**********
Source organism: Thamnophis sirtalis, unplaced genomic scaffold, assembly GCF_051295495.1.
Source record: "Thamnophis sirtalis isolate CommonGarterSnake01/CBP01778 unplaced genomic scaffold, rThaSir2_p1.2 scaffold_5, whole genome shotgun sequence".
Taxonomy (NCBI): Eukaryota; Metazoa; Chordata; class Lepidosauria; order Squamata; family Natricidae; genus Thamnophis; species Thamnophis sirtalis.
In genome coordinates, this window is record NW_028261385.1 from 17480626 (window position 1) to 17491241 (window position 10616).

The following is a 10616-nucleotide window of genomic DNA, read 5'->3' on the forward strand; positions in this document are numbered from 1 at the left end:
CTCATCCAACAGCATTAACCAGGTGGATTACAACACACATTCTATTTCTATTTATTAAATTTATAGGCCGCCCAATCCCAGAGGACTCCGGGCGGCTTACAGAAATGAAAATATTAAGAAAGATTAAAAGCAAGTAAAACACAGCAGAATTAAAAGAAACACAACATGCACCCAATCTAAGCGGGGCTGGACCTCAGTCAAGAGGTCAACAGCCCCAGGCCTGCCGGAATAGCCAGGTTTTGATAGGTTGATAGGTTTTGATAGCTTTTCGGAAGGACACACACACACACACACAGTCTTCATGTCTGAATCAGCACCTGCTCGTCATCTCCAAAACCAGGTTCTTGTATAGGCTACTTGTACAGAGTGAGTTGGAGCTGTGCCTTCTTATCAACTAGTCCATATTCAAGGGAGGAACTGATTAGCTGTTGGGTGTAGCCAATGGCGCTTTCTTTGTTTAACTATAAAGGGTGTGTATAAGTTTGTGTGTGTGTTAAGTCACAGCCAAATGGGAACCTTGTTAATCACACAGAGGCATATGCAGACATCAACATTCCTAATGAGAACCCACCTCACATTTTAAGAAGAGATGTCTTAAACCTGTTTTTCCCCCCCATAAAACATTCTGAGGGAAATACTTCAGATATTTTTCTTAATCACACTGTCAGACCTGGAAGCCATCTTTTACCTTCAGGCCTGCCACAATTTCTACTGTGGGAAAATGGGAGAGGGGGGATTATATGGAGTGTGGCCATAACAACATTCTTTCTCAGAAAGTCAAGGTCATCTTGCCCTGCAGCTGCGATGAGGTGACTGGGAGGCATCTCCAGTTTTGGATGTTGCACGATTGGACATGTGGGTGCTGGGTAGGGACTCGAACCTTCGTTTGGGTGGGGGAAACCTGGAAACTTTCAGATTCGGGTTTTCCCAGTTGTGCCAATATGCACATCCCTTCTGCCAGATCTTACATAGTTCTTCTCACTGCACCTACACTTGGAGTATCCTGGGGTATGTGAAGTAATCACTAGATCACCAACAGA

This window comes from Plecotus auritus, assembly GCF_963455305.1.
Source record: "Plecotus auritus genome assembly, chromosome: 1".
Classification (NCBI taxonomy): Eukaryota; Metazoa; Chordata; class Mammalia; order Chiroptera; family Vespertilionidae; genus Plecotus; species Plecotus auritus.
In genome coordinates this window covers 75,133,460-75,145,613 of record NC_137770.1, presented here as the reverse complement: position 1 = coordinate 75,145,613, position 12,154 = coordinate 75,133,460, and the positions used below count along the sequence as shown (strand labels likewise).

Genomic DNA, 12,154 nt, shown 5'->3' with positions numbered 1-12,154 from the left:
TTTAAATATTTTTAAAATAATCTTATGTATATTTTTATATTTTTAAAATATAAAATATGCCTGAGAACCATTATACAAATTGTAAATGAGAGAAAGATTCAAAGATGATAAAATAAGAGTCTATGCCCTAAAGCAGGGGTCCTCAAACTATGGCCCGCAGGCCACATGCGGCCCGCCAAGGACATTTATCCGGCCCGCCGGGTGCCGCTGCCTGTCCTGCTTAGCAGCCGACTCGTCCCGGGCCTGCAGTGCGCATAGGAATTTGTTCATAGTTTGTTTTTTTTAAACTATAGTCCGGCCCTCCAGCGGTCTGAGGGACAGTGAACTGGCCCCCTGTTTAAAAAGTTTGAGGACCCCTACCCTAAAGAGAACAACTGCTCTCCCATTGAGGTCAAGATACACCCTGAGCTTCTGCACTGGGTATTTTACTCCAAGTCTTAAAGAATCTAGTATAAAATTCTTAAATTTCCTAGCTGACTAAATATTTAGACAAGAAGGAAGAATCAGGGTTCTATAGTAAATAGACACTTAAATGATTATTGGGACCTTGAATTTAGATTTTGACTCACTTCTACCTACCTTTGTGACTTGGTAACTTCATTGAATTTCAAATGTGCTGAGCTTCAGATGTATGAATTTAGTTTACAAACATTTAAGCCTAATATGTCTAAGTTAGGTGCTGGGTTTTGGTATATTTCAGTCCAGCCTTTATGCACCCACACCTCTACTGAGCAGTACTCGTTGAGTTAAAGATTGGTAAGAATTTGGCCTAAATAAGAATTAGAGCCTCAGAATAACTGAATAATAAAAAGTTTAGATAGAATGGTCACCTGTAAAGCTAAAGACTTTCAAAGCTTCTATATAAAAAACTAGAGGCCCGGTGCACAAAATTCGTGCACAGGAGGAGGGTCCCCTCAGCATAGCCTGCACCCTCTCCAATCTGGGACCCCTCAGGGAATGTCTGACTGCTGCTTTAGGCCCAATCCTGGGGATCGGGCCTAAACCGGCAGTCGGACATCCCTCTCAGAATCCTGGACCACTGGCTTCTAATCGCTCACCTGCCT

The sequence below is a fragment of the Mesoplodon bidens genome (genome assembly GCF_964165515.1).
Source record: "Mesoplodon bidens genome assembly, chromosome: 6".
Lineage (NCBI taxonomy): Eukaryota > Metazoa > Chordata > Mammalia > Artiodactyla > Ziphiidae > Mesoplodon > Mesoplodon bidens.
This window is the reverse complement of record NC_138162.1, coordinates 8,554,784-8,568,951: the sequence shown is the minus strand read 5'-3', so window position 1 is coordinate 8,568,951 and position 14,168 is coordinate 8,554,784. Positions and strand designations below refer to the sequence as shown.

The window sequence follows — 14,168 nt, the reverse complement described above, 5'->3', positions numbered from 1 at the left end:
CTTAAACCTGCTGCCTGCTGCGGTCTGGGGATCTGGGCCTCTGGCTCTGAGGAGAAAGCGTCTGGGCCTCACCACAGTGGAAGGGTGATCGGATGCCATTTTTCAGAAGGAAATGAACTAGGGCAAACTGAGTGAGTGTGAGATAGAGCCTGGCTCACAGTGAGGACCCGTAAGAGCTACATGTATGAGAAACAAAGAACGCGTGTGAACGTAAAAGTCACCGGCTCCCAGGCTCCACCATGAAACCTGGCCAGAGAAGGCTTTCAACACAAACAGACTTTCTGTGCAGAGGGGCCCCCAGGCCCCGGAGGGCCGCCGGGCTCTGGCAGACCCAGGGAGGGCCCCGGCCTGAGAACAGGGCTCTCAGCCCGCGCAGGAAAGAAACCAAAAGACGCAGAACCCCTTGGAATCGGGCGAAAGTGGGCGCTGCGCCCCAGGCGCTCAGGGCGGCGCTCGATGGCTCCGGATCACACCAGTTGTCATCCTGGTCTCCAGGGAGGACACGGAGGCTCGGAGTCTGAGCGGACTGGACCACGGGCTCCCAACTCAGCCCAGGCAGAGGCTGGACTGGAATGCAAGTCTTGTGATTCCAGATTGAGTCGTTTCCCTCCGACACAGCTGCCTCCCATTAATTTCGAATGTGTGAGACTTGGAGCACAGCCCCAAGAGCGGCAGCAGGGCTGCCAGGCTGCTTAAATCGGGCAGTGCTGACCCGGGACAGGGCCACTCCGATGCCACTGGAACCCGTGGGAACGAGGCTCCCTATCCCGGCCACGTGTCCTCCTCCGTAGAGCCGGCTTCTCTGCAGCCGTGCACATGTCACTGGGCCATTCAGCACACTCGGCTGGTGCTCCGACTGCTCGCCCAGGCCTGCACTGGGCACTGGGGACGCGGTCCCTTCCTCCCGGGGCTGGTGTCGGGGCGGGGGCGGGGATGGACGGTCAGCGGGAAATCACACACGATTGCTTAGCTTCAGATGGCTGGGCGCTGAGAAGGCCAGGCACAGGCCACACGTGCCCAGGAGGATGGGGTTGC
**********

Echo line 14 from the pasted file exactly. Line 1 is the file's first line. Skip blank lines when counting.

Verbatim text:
Source record: "Mesoplodon bidens genome assembly, chromosome: 6".